Crystallization is a natural occurring process but also a process abundantly used in the industry. Crystallization can occur from a solution, from the melt or via deposition of material from the gas phase (desublimation). Crystals distinguish themself from liquids, gases and amorphous substances by the long-range order of its building blocks that entail the crystals to be formed of well-defined faces, and give rise to a large number of properties of the solid.
Crystallization is used at some stage in nearly all process industries as a method of production, purification or recovery of solid materials. Crystallization is practiced on all scales: from the isolation of the first milligrams of a newly synthesized substance in the research laboratory to isolating products on the mulit-million tonne scale in industry. The book describes the breadth of crystallization operations, from isolation from a reaction broth to purification and finally to tailoring product properties.
In the first section of the book, the basic mechanisms - nucleation, growth, attrition and agglomeration are introduced. It ensures an understanding of supersaturation, the driving force of crystallization. Furthermore, the solubility of the substance and its dependences on process conditions and the various techniques of crystallization and their possibilities and limitations are discussed. Last but not least, the first part includes an intensive treatment of polymorphism. The second part builds on the basics, exploring how crystallization processes can be developed, either batch-wise or continuous, from solution or from the melt. A discussion of the purification during crystallization serves as a link between the two sections, where practical aspects and an insight using theoretical concepts are combined. Mixing and its influence on the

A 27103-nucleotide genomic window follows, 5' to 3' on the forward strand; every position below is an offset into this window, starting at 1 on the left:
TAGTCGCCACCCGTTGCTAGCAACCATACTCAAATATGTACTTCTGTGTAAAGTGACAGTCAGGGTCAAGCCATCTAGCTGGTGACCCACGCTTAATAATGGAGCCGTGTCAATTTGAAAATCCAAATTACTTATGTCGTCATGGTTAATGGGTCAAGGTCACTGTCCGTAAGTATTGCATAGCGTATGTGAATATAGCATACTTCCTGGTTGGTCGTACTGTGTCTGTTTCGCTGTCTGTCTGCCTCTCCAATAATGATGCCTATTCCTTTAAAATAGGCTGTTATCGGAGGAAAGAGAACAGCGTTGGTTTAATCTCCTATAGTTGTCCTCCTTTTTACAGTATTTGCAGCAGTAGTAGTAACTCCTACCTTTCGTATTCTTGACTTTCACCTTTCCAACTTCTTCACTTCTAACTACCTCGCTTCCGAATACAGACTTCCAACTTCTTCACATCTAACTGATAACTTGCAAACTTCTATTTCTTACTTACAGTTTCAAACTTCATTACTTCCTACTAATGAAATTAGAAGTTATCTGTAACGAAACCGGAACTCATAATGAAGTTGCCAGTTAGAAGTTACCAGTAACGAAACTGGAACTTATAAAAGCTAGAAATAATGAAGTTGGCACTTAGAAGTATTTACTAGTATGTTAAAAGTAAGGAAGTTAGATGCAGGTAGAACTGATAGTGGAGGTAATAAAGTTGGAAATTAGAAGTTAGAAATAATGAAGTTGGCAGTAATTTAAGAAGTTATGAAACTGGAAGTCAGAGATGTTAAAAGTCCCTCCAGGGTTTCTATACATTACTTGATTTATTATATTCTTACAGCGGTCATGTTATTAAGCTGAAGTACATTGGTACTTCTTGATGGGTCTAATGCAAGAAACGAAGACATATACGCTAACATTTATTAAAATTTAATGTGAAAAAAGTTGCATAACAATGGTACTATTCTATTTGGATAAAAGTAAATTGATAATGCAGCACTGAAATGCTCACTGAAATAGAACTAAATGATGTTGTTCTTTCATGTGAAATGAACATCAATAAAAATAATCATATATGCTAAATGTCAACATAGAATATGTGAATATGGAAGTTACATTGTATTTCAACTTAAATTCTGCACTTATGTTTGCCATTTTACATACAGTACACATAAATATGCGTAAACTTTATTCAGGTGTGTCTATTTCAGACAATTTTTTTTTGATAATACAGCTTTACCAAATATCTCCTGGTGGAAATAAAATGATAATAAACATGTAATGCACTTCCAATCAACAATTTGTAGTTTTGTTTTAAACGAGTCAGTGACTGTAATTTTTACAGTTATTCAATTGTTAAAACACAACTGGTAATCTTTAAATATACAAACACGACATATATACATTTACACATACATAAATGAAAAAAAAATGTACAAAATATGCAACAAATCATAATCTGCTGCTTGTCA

crystallization as well as the mutual interference of down-stream processes with the crystallization are also treated. Finally, techniques to characterize the crop are discussed.
The third part of the book is dedicated to accounts of actual developments and of carried-out crystallizations. Typical pitfalls and strategies to avoid these as well as the design of robust processes are presented.